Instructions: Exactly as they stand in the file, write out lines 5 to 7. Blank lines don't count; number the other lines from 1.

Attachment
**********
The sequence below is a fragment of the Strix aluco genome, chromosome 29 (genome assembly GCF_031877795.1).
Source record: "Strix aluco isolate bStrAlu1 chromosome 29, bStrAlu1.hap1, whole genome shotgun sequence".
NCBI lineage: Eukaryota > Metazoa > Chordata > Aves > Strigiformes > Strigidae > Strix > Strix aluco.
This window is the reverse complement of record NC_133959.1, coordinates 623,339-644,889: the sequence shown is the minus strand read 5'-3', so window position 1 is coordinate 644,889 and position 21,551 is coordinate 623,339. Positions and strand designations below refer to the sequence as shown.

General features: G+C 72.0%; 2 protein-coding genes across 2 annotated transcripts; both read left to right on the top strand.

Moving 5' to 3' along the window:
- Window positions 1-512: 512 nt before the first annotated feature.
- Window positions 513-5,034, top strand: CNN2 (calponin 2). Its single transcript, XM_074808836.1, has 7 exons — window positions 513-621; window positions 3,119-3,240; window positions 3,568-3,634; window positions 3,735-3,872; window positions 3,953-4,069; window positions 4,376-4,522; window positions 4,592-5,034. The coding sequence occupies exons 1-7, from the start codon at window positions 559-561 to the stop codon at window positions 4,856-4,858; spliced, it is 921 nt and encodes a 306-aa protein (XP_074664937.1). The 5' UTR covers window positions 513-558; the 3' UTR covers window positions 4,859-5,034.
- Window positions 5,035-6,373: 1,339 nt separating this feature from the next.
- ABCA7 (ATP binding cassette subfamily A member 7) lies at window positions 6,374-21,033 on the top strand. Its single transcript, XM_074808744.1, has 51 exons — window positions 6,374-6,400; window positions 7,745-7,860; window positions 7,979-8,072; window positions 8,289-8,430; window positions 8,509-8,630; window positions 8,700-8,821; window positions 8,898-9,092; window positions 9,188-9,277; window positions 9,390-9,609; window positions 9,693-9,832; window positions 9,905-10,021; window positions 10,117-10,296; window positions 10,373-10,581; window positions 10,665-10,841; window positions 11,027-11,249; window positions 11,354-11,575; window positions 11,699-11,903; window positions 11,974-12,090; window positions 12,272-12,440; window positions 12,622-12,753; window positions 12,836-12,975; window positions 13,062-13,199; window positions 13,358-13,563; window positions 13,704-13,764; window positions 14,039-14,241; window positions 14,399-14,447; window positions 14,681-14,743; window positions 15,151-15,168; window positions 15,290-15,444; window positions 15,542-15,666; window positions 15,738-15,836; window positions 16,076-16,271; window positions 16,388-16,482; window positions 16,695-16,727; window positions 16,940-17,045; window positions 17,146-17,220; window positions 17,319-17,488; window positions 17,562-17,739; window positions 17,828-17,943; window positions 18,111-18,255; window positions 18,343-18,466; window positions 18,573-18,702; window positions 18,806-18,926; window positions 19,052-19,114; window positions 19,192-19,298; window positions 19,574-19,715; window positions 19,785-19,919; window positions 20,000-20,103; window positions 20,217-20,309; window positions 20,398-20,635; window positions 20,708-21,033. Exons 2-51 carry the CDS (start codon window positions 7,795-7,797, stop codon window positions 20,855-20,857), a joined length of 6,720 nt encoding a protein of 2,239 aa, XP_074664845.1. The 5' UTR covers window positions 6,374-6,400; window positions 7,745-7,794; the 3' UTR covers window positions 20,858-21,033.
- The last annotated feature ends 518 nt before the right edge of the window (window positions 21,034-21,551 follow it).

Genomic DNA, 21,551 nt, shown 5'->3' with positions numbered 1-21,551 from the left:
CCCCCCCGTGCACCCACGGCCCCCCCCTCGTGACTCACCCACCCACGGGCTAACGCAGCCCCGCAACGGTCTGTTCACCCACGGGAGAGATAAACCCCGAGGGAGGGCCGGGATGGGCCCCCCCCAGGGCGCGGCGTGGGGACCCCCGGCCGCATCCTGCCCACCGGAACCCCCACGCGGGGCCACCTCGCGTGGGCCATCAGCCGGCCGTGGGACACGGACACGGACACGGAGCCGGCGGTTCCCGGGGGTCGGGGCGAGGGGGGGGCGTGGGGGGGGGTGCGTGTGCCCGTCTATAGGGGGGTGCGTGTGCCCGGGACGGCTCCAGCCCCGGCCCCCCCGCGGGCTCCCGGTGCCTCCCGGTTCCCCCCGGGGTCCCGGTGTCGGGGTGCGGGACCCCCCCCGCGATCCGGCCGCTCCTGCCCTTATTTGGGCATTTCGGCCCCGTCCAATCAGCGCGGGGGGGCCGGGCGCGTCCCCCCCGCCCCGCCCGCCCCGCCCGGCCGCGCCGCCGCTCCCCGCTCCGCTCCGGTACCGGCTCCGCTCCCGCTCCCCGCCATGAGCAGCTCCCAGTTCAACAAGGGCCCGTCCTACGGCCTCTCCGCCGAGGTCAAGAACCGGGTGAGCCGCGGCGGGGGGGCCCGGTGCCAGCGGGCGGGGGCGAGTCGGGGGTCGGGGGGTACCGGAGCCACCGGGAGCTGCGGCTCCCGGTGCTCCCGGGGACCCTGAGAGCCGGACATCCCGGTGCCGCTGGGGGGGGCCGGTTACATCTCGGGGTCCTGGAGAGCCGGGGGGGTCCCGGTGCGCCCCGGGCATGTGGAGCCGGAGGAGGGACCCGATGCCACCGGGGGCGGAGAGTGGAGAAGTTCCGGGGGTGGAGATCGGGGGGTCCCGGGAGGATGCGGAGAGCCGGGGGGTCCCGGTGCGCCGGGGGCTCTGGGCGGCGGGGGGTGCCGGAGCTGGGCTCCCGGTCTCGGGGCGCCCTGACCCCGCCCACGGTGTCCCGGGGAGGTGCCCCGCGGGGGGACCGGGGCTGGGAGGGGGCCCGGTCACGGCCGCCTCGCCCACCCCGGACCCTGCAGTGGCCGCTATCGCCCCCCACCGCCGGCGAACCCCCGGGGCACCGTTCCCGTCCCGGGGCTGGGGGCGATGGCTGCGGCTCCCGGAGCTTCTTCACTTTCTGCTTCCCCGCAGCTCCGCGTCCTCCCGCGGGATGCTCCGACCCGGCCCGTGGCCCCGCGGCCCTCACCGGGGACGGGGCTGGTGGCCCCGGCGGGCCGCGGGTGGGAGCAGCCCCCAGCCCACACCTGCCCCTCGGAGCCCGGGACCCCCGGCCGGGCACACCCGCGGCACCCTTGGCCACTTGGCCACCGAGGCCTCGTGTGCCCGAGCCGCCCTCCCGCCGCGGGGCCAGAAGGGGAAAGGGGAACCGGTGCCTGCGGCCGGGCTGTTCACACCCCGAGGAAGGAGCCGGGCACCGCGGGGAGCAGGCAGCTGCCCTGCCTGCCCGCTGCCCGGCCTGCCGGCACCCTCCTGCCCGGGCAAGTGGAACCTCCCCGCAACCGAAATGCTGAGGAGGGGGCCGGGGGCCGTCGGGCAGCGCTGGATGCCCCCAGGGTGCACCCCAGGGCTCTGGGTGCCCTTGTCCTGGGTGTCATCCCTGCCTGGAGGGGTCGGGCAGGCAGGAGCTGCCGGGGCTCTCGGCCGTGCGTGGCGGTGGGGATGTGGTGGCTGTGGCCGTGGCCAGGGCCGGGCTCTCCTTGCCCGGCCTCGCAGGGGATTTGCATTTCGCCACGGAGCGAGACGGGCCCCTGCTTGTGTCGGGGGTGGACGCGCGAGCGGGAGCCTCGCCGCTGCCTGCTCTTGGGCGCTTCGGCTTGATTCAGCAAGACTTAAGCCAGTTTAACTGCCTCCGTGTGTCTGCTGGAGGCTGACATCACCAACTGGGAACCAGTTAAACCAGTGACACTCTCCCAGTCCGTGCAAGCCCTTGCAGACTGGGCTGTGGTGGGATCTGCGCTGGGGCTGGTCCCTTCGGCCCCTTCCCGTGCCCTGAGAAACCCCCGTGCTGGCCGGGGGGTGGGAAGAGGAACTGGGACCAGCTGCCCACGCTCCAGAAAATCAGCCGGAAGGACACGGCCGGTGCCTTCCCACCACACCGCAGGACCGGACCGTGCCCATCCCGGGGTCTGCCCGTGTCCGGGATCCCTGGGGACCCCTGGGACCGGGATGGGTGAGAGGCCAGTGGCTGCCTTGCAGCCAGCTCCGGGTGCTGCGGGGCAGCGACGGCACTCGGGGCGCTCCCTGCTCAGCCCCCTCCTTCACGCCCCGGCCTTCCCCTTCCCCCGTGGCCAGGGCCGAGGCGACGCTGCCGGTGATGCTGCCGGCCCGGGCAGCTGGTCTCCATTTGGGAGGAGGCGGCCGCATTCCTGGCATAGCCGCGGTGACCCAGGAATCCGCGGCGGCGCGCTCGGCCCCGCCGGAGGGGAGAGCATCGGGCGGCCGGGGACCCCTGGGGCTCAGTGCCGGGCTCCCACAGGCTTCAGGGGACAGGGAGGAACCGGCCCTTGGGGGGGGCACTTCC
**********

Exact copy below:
General features: G+C 72.0%; 2 protein-coding genes across 2 annotated transcripts; both read left to right on the top strand.

Moving 5' to 3' along the window:
- Window positions 1-512: 512 nt before the first annotated feature.